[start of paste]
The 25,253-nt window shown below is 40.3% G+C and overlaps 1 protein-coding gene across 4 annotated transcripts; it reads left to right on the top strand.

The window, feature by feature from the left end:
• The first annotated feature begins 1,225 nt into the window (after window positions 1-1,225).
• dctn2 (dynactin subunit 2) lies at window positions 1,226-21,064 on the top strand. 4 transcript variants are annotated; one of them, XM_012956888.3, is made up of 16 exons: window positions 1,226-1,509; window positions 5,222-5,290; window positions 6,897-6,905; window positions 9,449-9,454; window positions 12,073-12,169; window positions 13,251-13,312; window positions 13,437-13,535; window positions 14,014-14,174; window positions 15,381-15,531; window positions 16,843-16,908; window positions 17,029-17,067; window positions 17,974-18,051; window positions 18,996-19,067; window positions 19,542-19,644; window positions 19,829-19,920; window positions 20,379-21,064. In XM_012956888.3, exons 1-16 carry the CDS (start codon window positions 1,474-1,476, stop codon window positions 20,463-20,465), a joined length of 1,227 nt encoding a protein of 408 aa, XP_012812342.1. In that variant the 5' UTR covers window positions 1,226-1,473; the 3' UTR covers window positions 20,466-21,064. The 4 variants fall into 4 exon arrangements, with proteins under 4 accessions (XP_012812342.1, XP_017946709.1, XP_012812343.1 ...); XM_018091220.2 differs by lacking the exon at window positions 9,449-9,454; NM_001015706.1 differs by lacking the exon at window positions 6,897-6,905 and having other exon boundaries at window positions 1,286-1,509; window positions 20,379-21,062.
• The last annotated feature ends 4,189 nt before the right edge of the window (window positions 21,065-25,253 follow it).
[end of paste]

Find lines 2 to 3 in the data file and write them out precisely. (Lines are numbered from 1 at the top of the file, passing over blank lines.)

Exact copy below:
The window, feature by feature from the left end:
• The first annotated feature begins 1,225 nt into the window (after window positions 1-1,225).